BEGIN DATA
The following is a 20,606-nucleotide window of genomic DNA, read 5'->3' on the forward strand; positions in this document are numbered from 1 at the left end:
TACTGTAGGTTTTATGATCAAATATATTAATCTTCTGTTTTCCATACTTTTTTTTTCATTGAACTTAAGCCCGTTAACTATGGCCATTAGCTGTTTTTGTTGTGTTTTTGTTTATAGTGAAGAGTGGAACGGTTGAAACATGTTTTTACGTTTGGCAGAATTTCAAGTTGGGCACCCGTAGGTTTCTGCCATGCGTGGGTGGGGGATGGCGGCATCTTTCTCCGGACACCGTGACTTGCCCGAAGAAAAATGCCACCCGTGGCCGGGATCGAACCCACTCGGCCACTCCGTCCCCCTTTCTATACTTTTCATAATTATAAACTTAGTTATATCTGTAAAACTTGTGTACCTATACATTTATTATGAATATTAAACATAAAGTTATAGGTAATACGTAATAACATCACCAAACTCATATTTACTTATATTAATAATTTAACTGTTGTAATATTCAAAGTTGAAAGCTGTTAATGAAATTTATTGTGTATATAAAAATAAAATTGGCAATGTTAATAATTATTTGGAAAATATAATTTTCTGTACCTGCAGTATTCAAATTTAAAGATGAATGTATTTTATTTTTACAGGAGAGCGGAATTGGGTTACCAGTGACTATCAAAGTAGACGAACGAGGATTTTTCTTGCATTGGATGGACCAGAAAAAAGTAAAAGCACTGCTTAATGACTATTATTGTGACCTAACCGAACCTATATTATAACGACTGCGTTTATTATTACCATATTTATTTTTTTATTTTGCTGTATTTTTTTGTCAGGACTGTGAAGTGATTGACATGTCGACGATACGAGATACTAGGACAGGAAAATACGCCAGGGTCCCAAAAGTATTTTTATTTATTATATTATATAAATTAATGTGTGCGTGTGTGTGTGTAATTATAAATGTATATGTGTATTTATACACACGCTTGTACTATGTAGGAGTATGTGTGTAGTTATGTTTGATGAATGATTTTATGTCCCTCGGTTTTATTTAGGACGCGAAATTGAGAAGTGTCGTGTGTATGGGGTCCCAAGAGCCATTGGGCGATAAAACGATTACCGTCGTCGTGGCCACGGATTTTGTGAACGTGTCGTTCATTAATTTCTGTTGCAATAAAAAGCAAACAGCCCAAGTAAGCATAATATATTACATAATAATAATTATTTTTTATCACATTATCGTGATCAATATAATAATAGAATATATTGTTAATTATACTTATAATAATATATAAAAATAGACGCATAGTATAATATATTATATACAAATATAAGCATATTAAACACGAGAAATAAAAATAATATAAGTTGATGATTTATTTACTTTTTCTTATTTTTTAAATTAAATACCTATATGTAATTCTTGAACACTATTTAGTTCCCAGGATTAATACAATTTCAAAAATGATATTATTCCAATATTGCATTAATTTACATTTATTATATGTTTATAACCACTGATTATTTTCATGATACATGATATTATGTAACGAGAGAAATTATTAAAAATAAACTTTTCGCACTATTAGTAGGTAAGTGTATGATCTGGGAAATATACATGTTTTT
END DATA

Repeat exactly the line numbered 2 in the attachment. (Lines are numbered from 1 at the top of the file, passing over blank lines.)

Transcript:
TACTGTAGGTTTTATGATCAAATATATTAATCTTCTGTTTTCCATACTTTTTTTTTCATTGAACTTAAGCCCGTTAACTATGGCCATTAGCTGTTTTTGTTGTGTTTTTGTTTATAGTGAAGAGTGGAACGGTTGAAACATGTTTTTACGTTTGGCAGAATTTCAAGTTGGGCACCCGTAGGTTTCTGCCATGCGTGGGTGGGGGATGGCGGCATCTTTCTCCGGACACCGTGACTTGCCCGAAGAAAAATGCCACCCGTGGCCGGGATCGAACCCACTCGGCCACTCCGTCCCCCTTTCTATACTTTTCATAATTATAAACTTAGTTATATCTGTAAAACTTGTGTACCTATACATTTATTATGAATATTAAACATAAAGTTATAGGTAATACGTAATAACATCACCAAACTCATATTTACTTATATTAATAATTTAACTGTTGTAATATTCAAAGTTGAAAGCTGTTAATGAAATTTATTGTGTATATAAAAATAAAATTGGCAATGTTAATAATTATTTGGAAAATATAATTTTCTGTACCTGCAGTATTCAAATTTAAAGATGAATGTATTTTATTTTTACAGGAGAGCGGAATTGGGTTACCAGTGACTATCAAAGTAGACGAACGAGGATTTTTCTTGCATTGGATGGACCAGAAAAAAGTAAAAGCACTGCTTAATGACTATTATTGTGACCTAACCGAACCTATATTATAACGACTGCGTTTATTATTACCATATTTATTTTTTTATTTTGCTGTATTTTTTTGTCAGGACTGTGAAGTGATTGACATGTCGACGATACGAGATACTAGGACAGGAAAATACGCCAGGGTCCCAAAAGTATTTTTATTTATTATATTATATAAATTAATGTGTGCGTGTGTGTGTGTAATTATAAATGTATATGTGTATTTATACACACGCTTGTACTATGTAGGAGTATGTGTGTAGTTATGTTTGATGAATGATTTTATGTCCCTCGGTTTTATTTAGGACGCGAAATTGAGAAGTGTCGTGTGTATGGGGTCCCAAGAGCCATTGGGCGATAAAACGATTACCGTCGTCGTGGCCACGGATTTTGTGAACGTGTCGTTCATTAATTTCTGTTGCAATAAAAAGCAAACAGCCCAAGTAAGCATAATATATTACATAATAATAATTATTTTTTATCACATTATCGTGATCAATATAATAATAGAATATATTGTTAATTATACTTATAATAATATATAAAAATAGACGCATAGTATAATATATTATATACAAATATAAGCATATTAAACACGAGAAATAAAAATAATATAAGTTGATGATTTATTTACTTTTTCTTATTTTTTAAATTAAATACCTATATGTAATTCTTGAACACTATTTAGTTCCCAGGATTAATACAATTTCAAAAATGATATTATTCCAATATTGCATTAATTTACATTTATTATATGTTTATAACCACTGATTATTTTCATGATACATGATATTATGTAACGAGAGAAATTATTAAAAATAAACTTTTCGCACTATTAGTAGGTAAGTGTATGATCTGGGAAATATACATGTTTTT